Illiterates to Mars

Off topic posts are welcome in this forum!
No smear campaign, or you will be banned!

Moderator: Mike Everman

Bruno Ogorelec
Posts: 3542
Joined: Sat Oct 04, 2003 7:31 am
Antipspambot question: 0
Location: Zagreb, Croatia

Re: re: Illiterates to Mars

Post by Bruno Ogorelec » Tue Aug 23, 2005 8:55 pm

Al Belli wrote:The relationship between management and worker need not be adverserial.
Years ago, I worked for The Asahi Shimbun, the second biggest newspaper in the world. It was selling 9 million copies every day at the time. (The Yomiuri Shimbun was even bigger, but considered down-market and tabloidish, while the Asahi was -- and probably still is -- more traditional, upright and proud of its standards.)

Working hours were totally crazy -- basically you worked until the job was done, regardless of how long it took. I was really shocked at first. I mean, you do expect a three-day job to be broken into three parts, with two sleep periods in between. You can’t quite believe your boss will really expect you to work three days straight. Then you discover your boss things nothing of it.

But, you know what – I LOVED it. I did it for three years and it was the best employment I have ever had (not counting my own businesses). I loved my first boss, now one of the very senior political editors at the central Tokyo office of the paper, and respected the guys who came after him. I worked with five and deeply respected every single one of them.

Why did I love it? Because it made sense. My bosses expected me to be intelligent and visibly appreciated it when I actually was. We worked like idiots when there was work to be done, but we NEVER did make-work. If there was no work, we loafed and had fun and games and chatted and had good time. Or we slept.

When I was swamped with work and my boss wasn’t, he would brew coffee for me and make me sandwiches. When I told my first boss I felt strange being served by him, he taught me a very important lesson. He said, you know, Bruno, managers are generators of cost. Workers are generators of income. If I am not helping you generate income, I only generate costs. If I did that, I would not last long at my job. “A manager is a helper to his workers,â€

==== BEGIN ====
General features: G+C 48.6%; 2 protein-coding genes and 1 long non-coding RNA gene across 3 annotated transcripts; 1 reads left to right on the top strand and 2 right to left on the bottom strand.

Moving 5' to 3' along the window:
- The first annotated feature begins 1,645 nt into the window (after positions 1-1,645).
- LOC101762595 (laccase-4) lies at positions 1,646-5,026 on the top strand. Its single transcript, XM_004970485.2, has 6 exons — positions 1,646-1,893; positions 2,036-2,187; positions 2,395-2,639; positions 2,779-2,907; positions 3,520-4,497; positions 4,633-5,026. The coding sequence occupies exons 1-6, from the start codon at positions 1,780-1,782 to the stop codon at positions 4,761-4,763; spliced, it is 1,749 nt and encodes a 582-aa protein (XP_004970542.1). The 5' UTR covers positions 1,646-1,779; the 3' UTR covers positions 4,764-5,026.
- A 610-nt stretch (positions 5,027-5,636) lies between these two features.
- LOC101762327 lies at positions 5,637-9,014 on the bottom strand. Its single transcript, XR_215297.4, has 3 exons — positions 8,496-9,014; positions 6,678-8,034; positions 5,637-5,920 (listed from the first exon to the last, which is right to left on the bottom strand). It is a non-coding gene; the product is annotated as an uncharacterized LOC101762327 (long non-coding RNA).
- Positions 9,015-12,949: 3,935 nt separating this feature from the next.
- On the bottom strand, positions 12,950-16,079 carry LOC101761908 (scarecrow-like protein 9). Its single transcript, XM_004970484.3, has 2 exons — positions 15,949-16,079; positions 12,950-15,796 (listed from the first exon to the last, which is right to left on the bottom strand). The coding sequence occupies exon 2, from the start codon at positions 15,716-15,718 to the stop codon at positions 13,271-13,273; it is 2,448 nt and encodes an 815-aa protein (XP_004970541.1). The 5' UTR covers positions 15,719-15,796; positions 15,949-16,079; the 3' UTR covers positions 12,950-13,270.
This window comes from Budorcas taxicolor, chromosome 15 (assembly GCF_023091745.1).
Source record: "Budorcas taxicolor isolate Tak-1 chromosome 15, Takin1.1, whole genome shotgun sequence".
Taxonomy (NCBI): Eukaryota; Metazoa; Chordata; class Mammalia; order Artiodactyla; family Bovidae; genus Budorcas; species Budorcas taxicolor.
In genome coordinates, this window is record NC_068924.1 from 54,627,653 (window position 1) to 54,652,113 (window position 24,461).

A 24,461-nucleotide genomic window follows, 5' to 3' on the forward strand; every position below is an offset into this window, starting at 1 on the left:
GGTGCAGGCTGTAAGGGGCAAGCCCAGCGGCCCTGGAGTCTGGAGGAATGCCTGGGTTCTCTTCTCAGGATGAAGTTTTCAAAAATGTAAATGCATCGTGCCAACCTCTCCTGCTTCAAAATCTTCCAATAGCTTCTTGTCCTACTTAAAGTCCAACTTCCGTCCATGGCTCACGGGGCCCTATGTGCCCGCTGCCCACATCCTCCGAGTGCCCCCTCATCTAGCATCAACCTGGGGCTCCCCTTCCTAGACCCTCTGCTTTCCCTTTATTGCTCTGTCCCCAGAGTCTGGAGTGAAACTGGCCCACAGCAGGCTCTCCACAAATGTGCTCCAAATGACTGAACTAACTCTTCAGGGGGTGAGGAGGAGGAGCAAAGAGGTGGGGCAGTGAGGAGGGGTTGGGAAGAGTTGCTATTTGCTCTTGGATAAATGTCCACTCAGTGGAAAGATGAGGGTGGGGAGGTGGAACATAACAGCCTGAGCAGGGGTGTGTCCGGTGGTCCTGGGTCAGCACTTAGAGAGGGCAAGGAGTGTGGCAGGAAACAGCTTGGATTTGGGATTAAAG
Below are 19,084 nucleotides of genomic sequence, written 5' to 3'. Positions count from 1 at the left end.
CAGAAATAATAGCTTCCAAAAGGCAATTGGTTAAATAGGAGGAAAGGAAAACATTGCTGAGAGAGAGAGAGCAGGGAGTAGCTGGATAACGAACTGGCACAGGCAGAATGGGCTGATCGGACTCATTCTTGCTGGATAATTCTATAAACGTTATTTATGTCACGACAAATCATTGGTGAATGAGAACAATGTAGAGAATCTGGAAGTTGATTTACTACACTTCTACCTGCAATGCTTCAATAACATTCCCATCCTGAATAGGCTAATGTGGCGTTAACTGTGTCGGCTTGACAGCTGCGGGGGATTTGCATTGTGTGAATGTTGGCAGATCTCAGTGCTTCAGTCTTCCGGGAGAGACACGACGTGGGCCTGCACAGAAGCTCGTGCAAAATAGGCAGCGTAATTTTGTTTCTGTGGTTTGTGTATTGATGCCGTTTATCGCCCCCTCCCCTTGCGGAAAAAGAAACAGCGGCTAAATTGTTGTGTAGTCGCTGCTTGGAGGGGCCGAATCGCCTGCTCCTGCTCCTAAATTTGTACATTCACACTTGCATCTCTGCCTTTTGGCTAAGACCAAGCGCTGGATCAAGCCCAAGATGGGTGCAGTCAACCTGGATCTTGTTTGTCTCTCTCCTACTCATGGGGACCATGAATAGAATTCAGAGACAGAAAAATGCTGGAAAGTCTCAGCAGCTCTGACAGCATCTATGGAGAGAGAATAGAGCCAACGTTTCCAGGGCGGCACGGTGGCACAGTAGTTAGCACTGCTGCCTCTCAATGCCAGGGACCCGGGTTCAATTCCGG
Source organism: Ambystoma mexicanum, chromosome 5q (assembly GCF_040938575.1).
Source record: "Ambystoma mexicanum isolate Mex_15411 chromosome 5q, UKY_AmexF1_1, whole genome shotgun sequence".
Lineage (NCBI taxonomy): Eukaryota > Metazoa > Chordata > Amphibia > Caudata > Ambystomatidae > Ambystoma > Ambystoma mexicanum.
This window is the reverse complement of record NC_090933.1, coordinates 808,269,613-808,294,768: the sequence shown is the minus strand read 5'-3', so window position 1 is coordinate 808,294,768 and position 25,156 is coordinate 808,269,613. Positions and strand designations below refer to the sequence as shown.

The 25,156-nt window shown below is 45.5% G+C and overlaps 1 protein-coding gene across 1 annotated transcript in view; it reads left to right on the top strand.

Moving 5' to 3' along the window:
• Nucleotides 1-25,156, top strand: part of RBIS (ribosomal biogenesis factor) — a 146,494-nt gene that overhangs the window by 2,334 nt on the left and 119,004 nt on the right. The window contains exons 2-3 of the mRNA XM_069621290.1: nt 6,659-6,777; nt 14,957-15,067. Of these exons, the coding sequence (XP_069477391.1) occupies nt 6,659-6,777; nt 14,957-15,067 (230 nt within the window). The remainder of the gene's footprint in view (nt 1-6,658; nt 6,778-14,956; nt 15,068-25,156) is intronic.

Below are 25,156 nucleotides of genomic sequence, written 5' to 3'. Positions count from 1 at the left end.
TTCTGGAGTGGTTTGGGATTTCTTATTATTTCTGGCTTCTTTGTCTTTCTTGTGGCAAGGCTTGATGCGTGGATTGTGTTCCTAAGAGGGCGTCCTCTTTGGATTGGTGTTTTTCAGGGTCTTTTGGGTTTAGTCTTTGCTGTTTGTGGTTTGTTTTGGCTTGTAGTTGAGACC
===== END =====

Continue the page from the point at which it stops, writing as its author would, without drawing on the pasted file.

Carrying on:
larry cottrill
Posts: 4140
Joined: Sun Oct 05, 2003 1:17 am
Antipspambot question: 0
Location: Mingo, Iowa USA
Contact:

re: Illiterates to Mars

Post by larry cottrill » Tue Aug 23, 2005 11:45 pm

Bruno and Al -

Get yourself a copy of the new book, Joy at Work by Dennis Bakke. He is an American CEO who not only believes exactly what you've just said, Bruno (almost word for word), but he made it a successful business model in a big international corporation. He frankly talks about failures and setbacks along the way, as well as successes. It is not a cheap book - about $27 US for the hardcover edition. As soon as I read an interview and review in New Man magazine, I knew I had to have that book, went out and bought a copy, and I'm about halfway through my first reading of it. What a breath of fresh air!

L Cottrill

Hank
Posts: 539
Joined: Fri Oct 10, 2003 4:34 pm
Antipspambot question: 0
Location: Florida, USA

re: Illiterates to Mars

Post by Hank » Wed Aug 24, 2005 1:48 am

Hello- I have seen so much of the guile of folks, acting in self interest at the expense of the greater good. To my view that is where the problem lies. There is an old adage that states, "Stolen Fruit is the sweetest." I do not know the origin of it, I do not adhere to it.

The 'Bottom Line' is the great controller on things mortal. Payroll is a major consideration in buisness. Al, the way things are structured buisness would sooner take the losses in scrapped parts and broken tools,garnering them back at Tax Time, than spend on payroll they cannot recoup.

The Japanese ethic on work....The job at hand and the greater good first.
Concepts so alien to this USA, now. The covert disenfranchisement and ethinic tensions of this place make it a hard go for the attainment of quality.

As always I appreciate the food for thought provided by you all.

Hank

Mark
Posts: 10813
Joined: Sat Oct 11, 2003 10:14 pm

re: Illiterates to Mars

Post by Mark » Wed Aug 24, 2005 2:53 am

Presentation is Everything

Mike Kirney
Posts: 517
Joined: Fri Oct 03, 2003 11:11 pm
Antipspambot question: 0
Location: Round Lake Centre, Ontario, Canada

re: Illiterates to Mars

Post by Mike Kirney » Thu Aug 25, 2005 2:49 am